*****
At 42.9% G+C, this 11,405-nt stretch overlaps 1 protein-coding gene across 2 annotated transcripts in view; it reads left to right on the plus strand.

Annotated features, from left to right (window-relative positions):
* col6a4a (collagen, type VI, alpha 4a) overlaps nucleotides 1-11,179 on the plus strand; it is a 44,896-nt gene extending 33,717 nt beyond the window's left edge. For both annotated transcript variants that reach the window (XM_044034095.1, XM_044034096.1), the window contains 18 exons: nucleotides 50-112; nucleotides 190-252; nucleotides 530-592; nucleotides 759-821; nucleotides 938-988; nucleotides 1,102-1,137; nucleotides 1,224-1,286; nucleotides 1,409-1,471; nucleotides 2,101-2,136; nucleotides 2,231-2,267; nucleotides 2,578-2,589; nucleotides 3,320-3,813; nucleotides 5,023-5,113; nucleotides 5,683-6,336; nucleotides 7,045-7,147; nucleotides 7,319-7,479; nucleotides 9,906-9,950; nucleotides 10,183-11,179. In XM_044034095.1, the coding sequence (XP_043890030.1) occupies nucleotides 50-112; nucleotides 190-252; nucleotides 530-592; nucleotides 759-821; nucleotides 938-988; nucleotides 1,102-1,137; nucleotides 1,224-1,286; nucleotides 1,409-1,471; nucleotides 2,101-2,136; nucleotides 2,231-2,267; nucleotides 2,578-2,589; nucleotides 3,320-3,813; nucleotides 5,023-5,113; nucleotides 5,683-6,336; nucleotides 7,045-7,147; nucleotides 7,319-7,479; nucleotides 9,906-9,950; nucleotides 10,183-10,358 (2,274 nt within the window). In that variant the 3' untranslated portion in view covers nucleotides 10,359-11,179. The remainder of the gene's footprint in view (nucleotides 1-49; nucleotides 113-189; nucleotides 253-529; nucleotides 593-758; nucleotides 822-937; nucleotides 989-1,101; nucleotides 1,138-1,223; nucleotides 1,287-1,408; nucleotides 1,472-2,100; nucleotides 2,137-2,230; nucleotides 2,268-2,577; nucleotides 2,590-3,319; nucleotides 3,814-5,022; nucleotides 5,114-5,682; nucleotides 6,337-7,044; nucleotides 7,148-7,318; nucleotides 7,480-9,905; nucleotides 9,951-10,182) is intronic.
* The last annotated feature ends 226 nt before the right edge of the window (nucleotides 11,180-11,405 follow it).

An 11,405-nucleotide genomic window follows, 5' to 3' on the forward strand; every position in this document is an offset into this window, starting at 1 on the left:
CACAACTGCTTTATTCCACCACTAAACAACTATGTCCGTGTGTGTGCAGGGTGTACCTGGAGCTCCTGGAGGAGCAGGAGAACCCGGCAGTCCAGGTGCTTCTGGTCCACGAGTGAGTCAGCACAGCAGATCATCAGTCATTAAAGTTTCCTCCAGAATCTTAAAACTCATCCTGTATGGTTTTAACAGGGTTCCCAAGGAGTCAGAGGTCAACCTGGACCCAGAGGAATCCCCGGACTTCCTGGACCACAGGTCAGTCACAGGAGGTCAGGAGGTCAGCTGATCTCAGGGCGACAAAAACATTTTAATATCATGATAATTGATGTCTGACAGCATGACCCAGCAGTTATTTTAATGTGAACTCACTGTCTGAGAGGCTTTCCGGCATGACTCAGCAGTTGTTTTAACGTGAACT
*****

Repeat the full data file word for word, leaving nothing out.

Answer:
At 42.9% G+C, this 11,405-nt stretch overlaps 1 protein-coding gene across 2 annotated transcripts in view; it reads left to right on the plus strand.

Annotated features, from left to right (window-relative positions):
* col6a4a (collagen, type VI, alpha 4a) overlaps nucleotides 1-11,179 on the plus strand; it is a 44,896-nt gene extending 33,717 nt beyond the window's left edge. For both annotated transcript variants that reach the window (XM_044034095.1, XM_044034096.1), the window contains 18 exons: nucleotides 50-112; nucleotides 190-252; nucleotides 530-592; nucleotides 759-821; nucleotides 938-988; nucleotides 1,102-1,137; nucleotides 1,224-1,286; nucleotides 1,409-1,471; nucleotides 2,101-2,136; nucleotides 2,231-2,267; nucleotides 2,578-2,589; nucleotides 3,320-3,813; nucleotides 5,023-5,113; nucleotides 5,683-6,336; nucleotides 7,045-7,147; nucleotides 7,319-7,479; nucleotides 9,906-9,950; nucleotides 10,183-11,179. In XM_044034095.1, the coding sequence (XP_043890030.1) occupies nucleotides 50-112; nucleotides 190-252; nucleotides 530-592; nucleotides 759-821; nucleotides 938-988; nucleotides 1,102-1,137; nucleotides 1,224-1,286; nucleotides 1,409-1,471; nucleotides 2,101-2,136; nucleotides 2,231-2,267; nucleotides 2,578-2,589; nucleotides 3,320-3,813; nucleotides 5,023-5,113; nucleotides 5,683-6,336; nucleotides 7,045-7,147; nucleotides 7,319-7,479; nucleotides 9,906-9,950; nucleotides 10,183-10,358 (2,274 nt within the window). In that variant the 3' untranslated portion in view covers nucleotides 10,359-11,179. The remainder of the gene's footprint in view (nucleotides 1-49; nucleotides 113-189; nucleotides 253-529; nucleotides 593-758; nucleotides 822-937; nucleotides 989-1,101; nucleotides 1,138-1,223; nucleotides 1,287-1,408; nucleotides 1,472-2,100; nucleotides 2,137-2,230; nucleotides 2,268-2,577; nucleotides 2,590-3,319; nucleotides 3,814-5,022; nucleotides 5,114-5,682; nucleotides 6,337-7,044; nucleotides 7,148-7,318; nucleotides 7,480-9,905; nucleotides 9,951-10,182) is intronic.
* The last annotated feature ends 226 nt before the right edge of the window (nucleotides 11,180-11,405 follow it).

An 11,405-nucleotide genomic window follows, 5' to 3' on the forward strand; every position in this document is an offset into this window, starting at 1 on the left:
CACAACTGCTTTATTCCACCACTAAACAACTATGTCCGTGTGTGTGCAGGGTGTACCTGGAGCTCCTGGAGGAGCAGGAGAACCCGGCAGTCCAGGTGCTTCTGGTCCACGAGTGAGTCAGCACAGCAGATCATCAGTCATTAAAGTTTCCTCCAGAATCTTAAAACTCATCCTGTATGGTTTTAACAGGGTTCCCAAGGAGTCAGAGGTCAACCTGGACCCAGAGGAATCCCCGGACTTCCTGGACCACAGGTCAGTCACAGGAGGTCAGGAGGTCAGCTGATCTCAGGGCGACAAAAACATTTTAATATCATGATAATTGATGTCTGACAGCATGACCCAGCAGTTATTTTAATGTGAACTCACTGTCTGAGAGGCTTTCCGGCATGACTCAGCAGTTGTTTTAACGTGAACT